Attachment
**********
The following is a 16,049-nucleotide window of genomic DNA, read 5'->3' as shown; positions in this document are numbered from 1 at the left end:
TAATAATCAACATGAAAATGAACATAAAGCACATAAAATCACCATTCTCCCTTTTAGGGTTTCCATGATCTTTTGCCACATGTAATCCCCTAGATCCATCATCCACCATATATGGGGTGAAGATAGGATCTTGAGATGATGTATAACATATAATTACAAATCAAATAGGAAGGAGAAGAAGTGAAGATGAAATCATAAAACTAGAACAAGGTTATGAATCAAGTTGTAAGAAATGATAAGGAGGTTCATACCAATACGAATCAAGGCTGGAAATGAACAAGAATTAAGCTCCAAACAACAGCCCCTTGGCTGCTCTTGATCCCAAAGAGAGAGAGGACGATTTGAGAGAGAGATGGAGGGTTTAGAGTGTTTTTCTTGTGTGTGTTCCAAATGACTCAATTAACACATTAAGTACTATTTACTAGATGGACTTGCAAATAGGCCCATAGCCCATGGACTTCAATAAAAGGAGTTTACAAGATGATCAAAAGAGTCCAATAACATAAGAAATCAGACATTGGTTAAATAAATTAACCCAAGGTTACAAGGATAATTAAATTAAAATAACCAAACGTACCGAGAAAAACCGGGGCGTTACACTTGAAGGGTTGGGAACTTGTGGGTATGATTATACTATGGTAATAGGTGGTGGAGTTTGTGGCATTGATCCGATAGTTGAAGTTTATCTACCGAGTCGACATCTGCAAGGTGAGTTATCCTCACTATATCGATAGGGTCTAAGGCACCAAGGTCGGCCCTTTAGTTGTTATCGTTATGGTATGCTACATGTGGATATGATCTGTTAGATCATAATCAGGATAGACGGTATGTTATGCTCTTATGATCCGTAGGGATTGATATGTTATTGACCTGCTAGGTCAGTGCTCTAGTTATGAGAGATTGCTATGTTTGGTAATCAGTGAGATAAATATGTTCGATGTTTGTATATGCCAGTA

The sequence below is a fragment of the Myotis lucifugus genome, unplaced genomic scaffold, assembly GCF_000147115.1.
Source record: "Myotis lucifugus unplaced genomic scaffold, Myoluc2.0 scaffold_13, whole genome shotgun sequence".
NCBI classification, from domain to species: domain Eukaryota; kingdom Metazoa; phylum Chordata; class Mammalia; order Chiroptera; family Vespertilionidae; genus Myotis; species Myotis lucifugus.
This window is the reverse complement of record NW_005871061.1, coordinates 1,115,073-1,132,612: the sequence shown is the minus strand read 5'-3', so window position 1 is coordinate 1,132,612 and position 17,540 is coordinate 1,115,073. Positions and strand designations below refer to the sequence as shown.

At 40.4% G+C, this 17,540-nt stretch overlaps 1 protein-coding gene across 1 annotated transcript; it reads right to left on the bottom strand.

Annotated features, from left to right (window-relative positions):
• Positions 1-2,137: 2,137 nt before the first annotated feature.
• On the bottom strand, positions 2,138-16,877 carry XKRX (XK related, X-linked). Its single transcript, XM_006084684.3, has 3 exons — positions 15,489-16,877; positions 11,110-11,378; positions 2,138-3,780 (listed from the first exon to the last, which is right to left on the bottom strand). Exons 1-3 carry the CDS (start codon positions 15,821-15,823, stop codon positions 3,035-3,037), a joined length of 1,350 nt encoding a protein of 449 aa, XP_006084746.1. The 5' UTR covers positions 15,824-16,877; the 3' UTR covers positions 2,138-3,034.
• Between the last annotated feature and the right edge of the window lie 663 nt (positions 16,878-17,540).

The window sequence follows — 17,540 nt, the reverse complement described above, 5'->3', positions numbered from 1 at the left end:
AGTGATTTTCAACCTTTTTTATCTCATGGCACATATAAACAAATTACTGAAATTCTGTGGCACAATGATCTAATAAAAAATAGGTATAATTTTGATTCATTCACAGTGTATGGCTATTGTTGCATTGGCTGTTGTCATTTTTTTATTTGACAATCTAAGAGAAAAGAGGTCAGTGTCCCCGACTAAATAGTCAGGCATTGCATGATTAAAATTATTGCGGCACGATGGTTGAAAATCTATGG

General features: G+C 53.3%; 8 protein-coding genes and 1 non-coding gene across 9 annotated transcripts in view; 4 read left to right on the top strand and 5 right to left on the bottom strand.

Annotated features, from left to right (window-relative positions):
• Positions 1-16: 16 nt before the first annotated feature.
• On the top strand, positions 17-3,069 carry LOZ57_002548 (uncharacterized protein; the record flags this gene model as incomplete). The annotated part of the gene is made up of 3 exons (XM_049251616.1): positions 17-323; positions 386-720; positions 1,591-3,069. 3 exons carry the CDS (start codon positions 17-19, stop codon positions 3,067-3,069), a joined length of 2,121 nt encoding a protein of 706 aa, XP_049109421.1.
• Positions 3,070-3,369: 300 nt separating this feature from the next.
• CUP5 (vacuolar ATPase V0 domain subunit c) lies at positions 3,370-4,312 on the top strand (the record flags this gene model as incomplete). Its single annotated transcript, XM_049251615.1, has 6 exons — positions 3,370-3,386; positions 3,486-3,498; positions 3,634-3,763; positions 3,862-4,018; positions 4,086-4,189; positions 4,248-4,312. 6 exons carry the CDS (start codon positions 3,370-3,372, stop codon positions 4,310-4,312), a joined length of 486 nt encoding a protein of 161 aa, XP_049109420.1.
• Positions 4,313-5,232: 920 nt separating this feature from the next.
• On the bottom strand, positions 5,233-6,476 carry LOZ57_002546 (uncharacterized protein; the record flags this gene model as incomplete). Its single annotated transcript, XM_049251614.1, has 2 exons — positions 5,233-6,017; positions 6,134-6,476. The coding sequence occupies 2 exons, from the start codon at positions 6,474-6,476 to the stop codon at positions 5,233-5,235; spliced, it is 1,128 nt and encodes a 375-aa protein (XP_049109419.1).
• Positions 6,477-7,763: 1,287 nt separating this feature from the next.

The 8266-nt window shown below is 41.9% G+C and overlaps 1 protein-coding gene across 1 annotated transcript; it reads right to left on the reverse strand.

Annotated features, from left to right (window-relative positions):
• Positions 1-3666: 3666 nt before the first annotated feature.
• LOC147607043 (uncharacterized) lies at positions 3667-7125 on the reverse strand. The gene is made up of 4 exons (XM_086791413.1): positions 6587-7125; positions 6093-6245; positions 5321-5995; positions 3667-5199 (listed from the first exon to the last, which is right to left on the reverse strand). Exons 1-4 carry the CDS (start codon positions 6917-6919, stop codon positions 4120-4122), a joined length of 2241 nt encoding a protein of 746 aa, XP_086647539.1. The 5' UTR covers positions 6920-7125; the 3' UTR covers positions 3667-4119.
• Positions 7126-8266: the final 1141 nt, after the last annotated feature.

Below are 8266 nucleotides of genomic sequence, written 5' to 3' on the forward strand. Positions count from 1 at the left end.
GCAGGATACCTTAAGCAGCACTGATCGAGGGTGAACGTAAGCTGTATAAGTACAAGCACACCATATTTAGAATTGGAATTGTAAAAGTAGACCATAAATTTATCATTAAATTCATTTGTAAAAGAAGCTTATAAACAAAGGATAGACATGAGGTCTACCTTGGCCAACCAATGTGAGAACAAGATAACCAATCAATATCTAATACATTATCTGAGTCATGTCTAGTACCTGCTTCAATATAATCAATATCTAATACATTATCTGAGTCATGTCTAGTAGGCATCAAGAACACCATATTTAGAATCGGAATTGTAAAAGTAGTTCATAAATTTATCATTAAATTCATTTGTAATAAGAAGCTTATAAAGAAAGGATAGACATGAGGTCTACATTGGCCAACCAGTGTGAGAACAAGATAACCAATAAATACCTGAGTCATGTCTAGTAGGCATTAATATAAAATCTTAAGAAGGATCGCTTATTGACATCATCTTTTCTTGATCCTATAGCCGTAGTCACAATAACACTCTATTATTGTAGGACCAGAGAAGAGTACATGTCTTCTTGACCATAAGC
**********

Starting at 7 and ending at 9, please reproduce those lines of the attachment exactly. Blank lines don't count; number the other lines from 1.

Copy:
At 40.4% G+C, this 17,540-nt stretch overlaps 1 protein-coding gene across 1 annotated transcript; it reads right to left on the bottom strand.

Annotated features, from left to right (window-relative positions):
• Positions 1-2,137: 2,137 nt before the first annotated feature.